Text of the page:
Northeastern Section - 53rd Annual Meeting - 2018

Paper No. 25-6
Presentation Time: 9:45 AM


ZHENG, Yan1, FLANAGAN, Sara V.2 and YANG, Qiang2, (1)School of Env Sci & Engr, Southern University of Science and Technology, Shenzhen, 5180555, China; Lamont-Doherty Earth Observatory, Columbia University, Palisades, NY 10964, (2)Lamont-Doherty Earth Observatory, Columbia University, 61 Route 9W, Palisades, NY 10964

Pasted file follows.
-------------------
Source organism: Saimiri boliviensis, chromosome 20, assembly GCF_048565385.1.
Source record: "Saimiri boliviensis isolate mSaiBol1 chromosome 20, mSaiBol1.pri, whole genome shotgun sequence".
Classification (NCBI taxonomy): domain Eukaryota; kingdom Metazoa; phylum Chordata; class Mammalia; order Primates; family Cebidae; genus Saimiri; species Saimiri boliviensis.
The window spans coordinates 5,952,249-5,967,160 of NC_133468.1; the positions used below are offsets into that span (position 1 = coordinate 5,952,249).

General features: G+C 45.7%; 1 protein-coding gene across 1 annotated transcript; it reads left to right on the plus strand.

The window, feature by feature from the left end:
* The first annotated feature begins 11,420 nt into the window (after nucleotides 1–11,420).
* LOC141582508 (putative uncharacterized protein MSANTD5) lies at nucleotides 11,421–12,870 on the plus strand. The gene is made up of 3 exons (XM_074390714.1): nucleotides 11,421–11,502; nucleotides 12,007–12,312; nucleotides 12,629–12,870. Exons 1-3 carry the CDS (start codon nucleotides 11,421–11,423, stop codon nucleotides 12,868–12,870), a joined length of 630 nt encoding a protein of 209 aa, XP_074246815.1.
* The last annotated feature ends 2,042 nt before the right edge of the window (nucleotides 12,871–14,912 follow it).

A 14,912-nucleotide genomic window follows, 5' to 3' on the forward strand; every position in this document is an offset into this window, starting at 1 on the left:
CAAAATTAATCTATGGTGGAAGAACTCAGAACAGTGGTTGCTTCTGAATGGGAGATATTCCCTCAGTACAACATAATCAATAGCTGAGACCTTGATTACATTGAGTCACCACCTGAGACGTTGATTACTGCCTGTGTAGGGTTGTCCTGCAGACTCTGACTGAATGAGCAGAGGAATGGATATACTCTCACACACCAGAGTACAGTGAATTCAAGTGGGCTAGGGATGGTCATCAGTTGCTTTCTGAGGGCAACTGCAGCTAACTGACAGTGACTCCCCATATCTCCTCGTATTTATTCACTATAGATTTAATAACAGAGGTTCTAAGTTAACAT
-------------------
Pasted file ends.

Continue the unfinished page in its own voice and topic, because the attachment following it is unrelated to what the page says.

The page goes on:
Arsenic is a recognized public health threat to the private well populations in Maine and New Jersey, yet many remain exposed because they are either not aware, not taking action once they become aware, or not acting effectively to reduce exposure. While biological and socioeconomic vulnerabilities to arsenic demand a public health response, geological and behavioral barriers impede arsenic mitigation. Here, we provide evidence for two often overlooked opportunities to advance the safe water agenda. First, hydrogeological investigations have firmly established an arsenic spatial heterogeneity that often exhibit “point” characteristics at local scales (10–1000 m). The practical implication is that once testing finds a single high arsenic well, there will be other non-compliant wells nearby. For example, we provided well tests to households living within 1000 feet of a known high arsenic well in northern New Jersey and successfully identified clusters of high arsenic wells at much higher rates than random sampling. Second, opportunities exist for the private sector, especially water treatment professionals, as demand for well screening and household treatment grows. It is in the public and private interest to introduce treatment certificate programs and to consider regulations regarding the monitoring and safe disposal of spent media. Smaller water supplies face higher failure rates for arsenic treatment, and there is no smaller supply than a private well. Additionally, reducing groundwater is more difficult to treat as inorganic As(III) and competing anions can interfere. Although cost-effective As treatment technologies are available, it is nevertheless an unregulated market so consumers are left on their own to solve a complex water treatment puzzle. Without the necessary technological expertise afforded by the larger public supply system, the reality is some who have installed As treatment still end up exposed to unsafe water for a variety of reasons, including consumers’ tendency to favor Point-of-Use (POU) RO filters, which are the least technically reliable. Therefore, forming a public-private partnership that encourages testing and further develops a market for arsenic treatment is a win-win for small businesses and private well households.